The chest is chained to the floorboards for some inexplicable reason. The chest itself is unsecured so it offers no protection to its pertinent contents. This little conundrum must be pondered another time, however, as we have far more important tasks at hand.
We find the slightly menacing-looking tome just where I had left it, the elderly lucubration seemingly untouched since my last visit. The Professor helps me heave the weighty volume onto a nearby reading desk and we sit down together to peruse the parchment pages.
Written as it is in olde English, the records of the Order of the Lesser Dragon are no light reading. A good deal of it is incomprehensible to either of us, although several glimmers of interesting information do make themselves apparent. Rather unfortunately, both Professor Duke and my good self are creatures prone to distraction and quite some time is whiled away admiring obscure illustrations and darkly beautiful turns of phrase. It is an uncommonly pleasant way to pass the time and the stars are soon watching us through the windows.
Eyes sore and stomachs desperately in need of urgent attention, we decide that we have scraped together substantial snippets to further our search. It has become quite apparent to us that the Order of the Lesser Dragon were a rogue faction of the Knights Templar, splitting off to dedicate their endeavours towards academic furtherance whilst their erstwhile brethren went about the altogether more heroic business of crusading. I expect they were not the sword-wielding types.
“Well, it seems for certain that the Grail was once held at Old College,” says the Professor, rubbing his eyes. “But then, rats, it was moved!”
“Yes, if I am reading it right it was hidden in some sort of cave,” I say, speaking more loudly than is necessary in an attempt to camouflage a gastric grumbling. “A secret meeting place of the Templars, it seems. From the diagrams it would appear to be situated just outside The City.”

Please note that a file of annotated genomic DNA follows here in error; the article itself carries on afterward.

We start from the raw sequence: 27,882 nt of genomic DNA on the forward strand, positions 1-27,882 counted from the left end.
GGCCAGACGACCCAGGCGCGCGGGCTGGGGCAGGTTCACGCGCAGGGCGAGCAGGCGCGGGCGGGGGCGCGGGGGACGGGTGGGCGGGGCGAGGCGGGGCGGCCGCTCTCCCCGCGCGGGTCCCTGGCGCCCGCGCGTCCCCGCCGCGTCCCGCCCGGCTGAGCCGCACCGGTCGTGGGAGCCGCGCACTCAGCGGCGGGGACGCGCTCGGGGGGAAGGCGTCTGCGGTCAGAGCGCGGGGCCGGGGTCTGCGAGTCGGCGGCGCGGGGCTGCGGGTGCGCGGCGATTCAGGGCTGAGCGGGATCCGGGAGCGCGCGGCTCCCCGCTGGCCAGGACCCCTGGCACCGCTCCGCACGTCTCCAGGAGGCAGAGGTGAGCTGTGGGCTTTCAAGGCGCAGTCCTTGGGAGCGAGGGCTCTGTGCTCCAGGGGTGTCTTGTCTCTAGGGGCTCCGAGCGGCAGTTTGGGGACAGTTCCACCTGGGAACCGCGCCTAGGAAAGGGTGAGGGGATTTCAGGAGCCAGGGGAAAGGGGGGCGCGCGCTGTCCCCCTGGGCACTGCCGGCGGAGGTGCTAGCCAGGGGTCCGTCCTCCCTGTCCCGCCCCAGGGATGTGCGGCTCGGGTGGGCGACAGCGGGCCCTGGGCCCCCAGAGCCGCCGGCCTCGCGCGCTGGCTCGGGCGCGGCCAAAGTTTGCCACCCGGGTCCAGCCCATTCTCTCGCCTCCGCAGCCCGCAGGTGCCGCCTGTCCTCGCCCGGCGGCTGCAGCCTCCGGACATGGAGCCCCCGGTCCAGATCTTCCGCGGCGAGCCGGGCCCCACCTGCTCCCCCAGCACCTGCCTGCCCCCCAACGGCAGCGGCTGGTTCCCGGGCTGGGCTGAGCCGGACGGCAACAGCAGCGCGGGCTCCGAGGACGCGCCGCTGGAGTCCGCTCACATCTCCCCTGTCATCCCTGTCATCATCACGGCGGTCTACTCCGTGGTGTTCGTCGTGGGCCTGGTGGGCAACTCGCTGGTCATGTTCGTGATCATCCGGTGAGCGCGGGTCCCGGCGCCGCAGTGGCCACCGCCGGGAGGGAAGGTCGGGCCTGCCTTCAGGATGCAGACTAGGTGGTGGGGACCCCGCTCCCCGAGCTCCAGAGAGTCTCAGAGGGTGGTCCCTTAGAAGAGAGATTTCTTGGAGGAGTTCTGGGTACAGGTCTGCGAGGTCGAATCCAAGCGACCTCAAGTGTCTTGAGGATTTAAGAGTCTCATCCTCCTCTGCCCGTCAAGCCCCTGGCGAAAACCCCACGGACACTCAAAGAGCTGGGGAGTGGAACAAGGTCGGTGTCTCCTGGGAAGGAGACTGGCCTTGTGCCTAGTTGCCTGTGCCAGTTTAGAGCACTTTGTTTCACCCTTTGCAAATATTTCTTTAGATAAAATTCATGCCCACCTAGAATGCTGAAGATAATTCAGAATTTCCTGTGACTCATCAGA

“Do you suppose that—if we look hardly hard—we can find it?” The Professor asks. I nod.
“I don’t see why not,” I reply. “If it’s still there, at least. It’s not too far, we could go and have a look.”
“Fantastic! We can go take a look tomorrow before the feast. Then, I can present the Grail to The Master at the most dramatic point of proceedings. But now, will you join me for dinner?”
“I would love to, Professor” I reply. “But, as a Fellow of College, near as can be, you have to eat at High Table and I have to take my place in the servants’ seats.”
“Oh, how horrid and dull!” cries Professor Duke. “If that’s the way they are about things, we shall take our food and eat it out on the bridge. See how they like that! Besides, bridges are rather interesting to eat on. All that creaking and stuff.”
Well, I can hardly argue with a member of The Fellowship. Barely able to keep pace, I follow the Professor out into the evening air and onwards to the Dining Room.
But in a place unseen, a careful eye is watching. A restless mind is making dark assessments. When fools pursue the callings of the righteous, tragedy can be the only victor. A bauble to impress The Master is what they seek, a quest for their own vanity and ignorance.
I will not suffer fools.
They will be stopped.